Transnational Organized Crime in Southeast Asia: Evolution, Growth and Impact
The United Nations Office on Drugs and Crime (UNODC) has released a study of organized crime in Southeast Asia. It confirms that economic disparities within the region have created both a demand for and supply of cheap labour, driving growth in human trafficking.
The report found that the trafficking of women and girls for sexual exploitation remains a serious problem in most countries in the region. Data from the Thai Office of the Attorney General indicate that of the 1,248 detected victims of trafficking for sexual exploitation during the 2014- 2017 period, almost 70 per cent were girls. Trafficking for sexual exploitation of children in the other Mekong region countries is also a persistent and expanding problem.
The exploitation of both boys and girls primarily for sexual exploitation, but also forced begging, persists in Southeast Asia. Several countries in the region are major destinations for travelling child sex offenders, especially popular tourist destinations in Cambodia, Indonesia, the Philippines and Thailand. In 2017 law enforcement authorities in the Philippines monitored 119 sex offender arrivals, the large majority of which were from the United States (57 persons) and Australia (15 persons).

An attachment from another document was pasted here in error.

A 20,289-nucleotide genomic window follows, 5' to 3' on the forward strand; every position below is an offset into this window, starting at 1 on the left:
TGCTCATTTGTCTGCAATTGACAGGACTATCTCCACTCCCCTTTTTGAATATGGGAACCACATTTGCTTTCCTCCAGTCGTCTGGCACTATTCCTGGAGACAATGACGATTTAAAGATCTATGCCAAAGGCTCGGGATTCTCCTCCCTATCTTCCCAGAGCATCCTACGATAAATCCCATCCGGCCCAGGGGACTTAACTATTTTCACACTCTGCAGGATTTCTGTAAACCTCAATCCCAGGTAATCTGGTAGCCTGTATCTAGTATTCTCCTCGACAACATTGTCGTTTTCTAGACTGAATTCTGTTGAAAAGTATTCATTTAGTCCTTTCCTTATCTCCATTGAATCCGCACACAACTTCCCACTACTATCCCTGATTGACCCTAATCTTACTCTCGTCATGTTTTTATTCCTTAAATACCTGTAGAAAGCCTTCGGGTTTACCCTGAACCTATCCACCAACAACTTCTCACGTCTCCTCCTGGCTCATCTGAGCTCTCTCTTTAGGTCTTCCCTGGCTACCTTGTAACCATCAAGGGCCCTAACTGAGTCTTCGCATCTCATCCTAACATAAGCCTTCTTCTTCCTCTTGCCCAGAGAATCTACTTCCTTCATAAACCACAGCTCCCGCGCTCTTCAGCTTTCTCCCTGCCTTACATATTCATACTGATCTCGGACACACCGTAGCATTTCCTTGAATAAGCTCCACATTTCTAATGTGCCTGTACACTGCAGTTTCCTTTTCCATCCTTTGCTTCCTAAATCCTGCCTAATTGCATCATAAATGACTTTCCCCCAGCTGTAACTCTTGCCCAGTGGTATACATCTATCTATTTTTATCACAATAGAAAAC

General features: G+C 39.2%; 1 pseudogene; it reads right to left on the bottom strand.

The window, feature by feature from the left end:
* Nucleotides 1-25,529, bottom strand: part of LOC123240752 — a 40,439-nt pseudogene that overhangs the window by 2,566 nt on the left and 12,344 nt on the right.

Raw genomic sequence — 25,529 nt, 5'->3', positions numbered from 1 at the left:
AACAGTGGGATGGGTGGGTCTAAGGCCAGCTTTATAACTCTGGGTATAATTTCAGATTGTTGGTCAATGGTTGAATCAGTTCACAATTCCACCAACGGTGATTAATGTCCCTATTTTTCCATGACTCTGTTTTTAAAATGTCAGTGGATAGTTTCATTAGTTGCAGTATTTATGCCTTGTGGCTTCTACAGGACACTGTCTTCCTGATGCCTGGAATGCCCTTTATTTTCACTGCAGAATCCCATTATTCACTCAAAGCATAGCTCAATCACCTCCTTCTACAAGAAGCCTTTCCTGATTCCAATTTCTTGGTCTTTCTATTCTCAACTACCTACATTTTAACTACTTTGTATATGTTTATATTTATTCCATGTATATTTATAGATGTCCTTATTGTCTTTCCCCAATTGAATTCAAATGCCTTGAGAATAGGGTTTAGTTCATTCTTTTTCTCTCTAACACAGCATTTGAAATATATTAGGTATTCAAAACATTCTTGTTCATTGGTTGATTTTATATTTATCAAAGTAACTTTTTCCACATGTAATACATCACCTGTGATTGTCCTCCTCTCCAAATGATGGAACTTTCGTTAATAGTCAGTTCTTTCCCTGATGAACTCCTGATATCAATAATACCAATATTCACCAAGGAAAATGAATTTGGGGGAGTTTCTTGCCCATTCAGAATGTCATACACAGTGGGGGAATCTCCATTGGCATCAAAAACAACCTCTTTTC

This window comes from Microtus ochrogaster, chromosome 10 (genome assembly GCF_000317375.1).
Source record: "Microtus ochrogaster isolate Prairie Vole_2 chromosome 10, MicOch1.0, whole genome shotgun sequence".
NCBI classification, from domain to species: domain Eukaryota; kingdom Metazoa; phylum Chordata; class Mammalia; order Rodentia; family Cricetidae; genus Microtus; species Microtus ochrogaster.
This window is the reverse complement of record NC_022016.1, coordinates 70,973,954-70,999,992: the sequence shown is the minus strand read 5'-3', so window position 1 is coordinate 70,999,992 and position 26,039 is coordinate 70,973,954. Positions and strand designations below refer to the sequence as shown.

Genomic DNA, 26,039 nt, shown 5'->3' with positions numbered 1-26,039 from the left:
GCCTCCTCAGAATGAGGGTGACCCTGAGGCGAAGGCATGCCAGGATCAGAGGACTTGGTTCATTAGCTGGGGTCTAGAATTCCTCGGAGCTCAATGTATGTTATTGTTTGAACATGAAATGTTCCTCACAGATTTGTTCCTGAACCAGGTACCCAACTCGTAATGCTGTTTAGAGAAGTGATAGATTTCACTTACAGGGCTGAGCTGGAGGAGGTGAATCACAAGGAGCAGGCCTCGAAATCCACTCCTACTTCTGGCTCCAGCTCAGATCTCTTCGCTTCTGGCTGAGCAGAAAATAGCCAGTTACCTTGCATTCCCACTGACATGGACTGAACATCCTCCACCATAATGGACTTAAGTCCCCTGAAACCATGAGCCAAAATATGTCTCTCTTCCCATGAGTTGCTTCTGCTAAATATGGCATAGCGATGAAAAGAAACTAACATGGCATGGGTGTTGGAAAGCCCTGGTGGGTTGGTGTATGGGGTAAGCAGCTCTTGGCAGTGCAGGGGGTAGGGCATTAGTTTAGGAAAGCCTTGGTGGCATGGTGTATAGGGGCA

In many cases, children are also trafficked in the region for the purpose of producing child sexual abuse material that is traded on online platforms, as well as the live streaming of sexual abuse of children. Cambodia, the Philippines and Thailand have been reported as important sources of child abuse materials.
To address this situation, the first International Summit on Child Protection in Travel and Tourism resulted in the Call for Action to:
- Adopt a gender approach to understand this crime; there is a need to target both boys and girls
- Require law enforcement to ensure control and screening of tourist destinations so potential offenders understand that they will not remain anonymous and avoid punishment
- Give a special focus to migrant children as they are particularly vulnerable to trafficking – cross border cooperation needs to be strengthened
- Acknowledge that child trafficking for sexual purposes is not always linked with big organized crime groups, but with individual offenders
Read the full report by UNODC here.
Read the report from the first International Summit on Child Protection in Travel and Tourism here.